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BACK IT UP: THE PROS AND CONS OF BACKUP METHODS

BACK IT UP: THE PROS AND CONS OF BACKUP METHODS

It’s common knowledge that it is wise to store your information in more than one place. Similar to the ism from a bygone age, in which one might store eggs in one basket, and then lose them all in a single catastrophe, storing all of your important info on one device, even if somehow, in the modern age, you only use one device, could result in losing everything you use and need on a daily basis. It’s also helpful to store your information offsite so that the devices you use all the time are not cluttered with apps, movies, what have you, that you don’t use all the time, but would like to keep. Here’s a quick breakdown on some of your options.

data backup
Data concept: computer keyboard with word Data Backup on enter button background, 3d render

iCloud

 If you are resisting Apple’s march for world domination, this is already the wrong choice for you. You must have an iTunes account and a compatible computer (obviously a Mac is your best bet for compatibility) to use it. However, if you do, nothing could be easier. All of your information automatically updates on all of your devices – a music purchase, all your history, everything. Apple offers free, unlimited storage for music, movies, TV shows, apps and books. It provides 5 GB free for photos, videos, app data, messages, etc. If you need more than 5, you may purchase 10, 20 or 50 GB for $20, $40, or $100 per year. With an iOS 5 or higher, iCloud automatically backs up your information to your iCloud account on a daily basis.

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If you are a control freak or conspiracy theorist, this probably isn’t for you. You are backing up into your own account, but you do not have a physical object that is yours to have and to hold and use at your own discretion. You are handing your information over to “the cloud” to take care of it for you. If this seems like yet another instance of all the eggs in one basket syndrome to you, you may want to instead, or additionally, back up on an external drive. See below.

External Hard Drives

online backup

As their name implies, these are external drives that you use manually to store your valuable information on a separate device. They come in a variety of shapes, sizes, capacities and prices. Generally speaking, however, they run upwards of $100. Some of the highest rated backup drives from Cnet  include:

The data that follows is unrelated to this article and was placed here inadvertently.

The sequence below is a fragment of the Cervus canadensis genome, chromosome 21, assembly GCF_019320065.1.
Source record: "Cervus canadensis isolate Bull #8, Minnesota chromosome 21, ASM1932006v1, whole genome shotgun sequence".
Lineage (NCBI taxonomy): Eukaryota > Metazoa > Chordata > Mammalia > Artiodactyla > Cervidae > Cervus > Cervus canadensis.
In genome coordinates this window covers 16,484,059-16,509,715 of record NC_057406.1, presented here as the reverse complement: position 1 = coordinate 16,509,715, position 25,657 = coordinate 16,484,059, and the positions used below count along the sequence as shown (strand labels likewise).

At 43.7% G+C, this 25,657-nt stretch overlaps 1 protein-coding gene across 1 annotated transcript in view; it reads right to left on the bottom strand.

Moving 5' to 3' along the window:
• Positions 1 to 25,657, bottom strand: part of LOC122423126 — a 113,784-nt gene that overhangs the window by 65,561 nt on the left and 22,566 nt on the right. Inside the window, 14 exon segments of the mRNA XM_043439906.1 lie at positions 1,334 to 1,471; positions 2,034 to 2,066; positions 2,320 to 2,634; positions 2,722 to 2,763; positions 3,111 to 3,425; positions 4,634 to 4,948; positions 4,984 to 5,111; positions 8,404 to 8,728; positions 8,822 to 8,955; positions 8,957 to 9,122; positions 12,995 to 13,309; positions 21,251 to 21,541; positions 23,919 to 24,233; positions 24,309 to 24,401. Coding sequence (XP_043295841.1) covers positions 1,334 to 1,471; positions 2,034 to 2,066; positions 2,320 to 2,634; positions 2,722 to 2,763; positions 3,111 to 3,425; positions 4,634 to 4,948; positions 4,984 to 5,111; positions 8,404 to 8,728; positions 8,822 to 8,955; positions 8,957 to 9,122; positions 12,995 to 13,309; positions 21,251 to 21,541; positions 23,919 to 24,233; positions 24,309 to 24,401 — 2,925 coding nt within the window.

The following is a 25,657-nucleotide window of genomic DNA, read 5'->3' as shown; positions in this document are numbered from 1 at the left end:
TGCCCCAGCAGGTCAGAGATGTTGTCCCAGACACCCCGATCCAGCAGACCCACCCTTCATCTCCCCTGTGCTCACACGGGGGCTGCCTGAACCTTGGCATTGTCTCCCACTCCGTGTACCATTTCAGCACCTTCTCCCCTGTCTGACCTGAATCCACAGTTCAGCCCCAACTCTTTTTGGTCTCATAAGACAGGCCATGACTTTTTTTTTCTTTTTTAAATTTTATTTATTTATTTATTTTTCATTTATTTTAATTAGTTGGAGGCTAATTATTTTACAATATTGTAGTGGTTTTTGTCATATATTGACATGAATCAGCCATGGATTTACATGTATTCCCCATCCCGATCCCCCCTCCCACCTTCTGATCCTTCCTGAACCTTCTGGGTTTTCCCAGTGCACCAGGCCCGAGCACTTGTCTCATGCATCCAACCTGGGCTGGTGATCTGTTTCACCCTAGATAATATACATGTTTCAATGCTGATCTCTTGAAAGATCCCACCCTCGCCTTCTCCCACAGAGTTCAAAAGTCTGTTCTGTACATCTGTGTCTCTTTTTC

•Buffalo MiniStation Thunderbolt

•Seagate Backup Plus

•WD My Passport Portable

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IoSafe Solo

These all provide at least 1Tb (a thousand gigabytes) of storage capacity. The IoSafe solo is formidable, a large, fire-safe, water-resistant tank of a hard drive for over $300. If you have things you’d like to store safely in the event of a fire or your child throwing it in the toilet, this is your best bet. The advantage of these devices is exactly the disadvantage of the cloud – you control the storage of your information. You get to choose which device you want, when you want to back up, and it is physically separate from your other devices. This may seem old school to some, but it might be a good idea to keep a finger on the pulse of older methods while the new are still developing. The disadvantage is that you have to pay for these no matter what, and depending on your preference, it can be pretty expensive. The fact that they are physical and in your possession means you could feasibly break them, or lose them, and have no one to blame but yourself. It is also less convenient to do manual backups.

Flash Drives

 These have a max of 256 Gb of storage capacity, considerably less than the external hard drives, but they make up for it with portability. A flash drive is great if you need to save or transfer something quickly on the go. They fit in a purse, a pocket, a wallet, and for the convenience of their size they actually store quite a bit. The disadvantage is the same as any small package – they’re easy to lose. It’s probably not best to rely on them to save and keep the majority of your important information as a general rule, but especially not if you tend to be disorganized or misplace things.

 Whatever your personality and technological preferences, there is a backup option for you. For some the safest option may actually be to use a combination backups – but to others that probably seems like overkill. The only right choice is to do whatever brings you peace of mind and suits your lifestyle.

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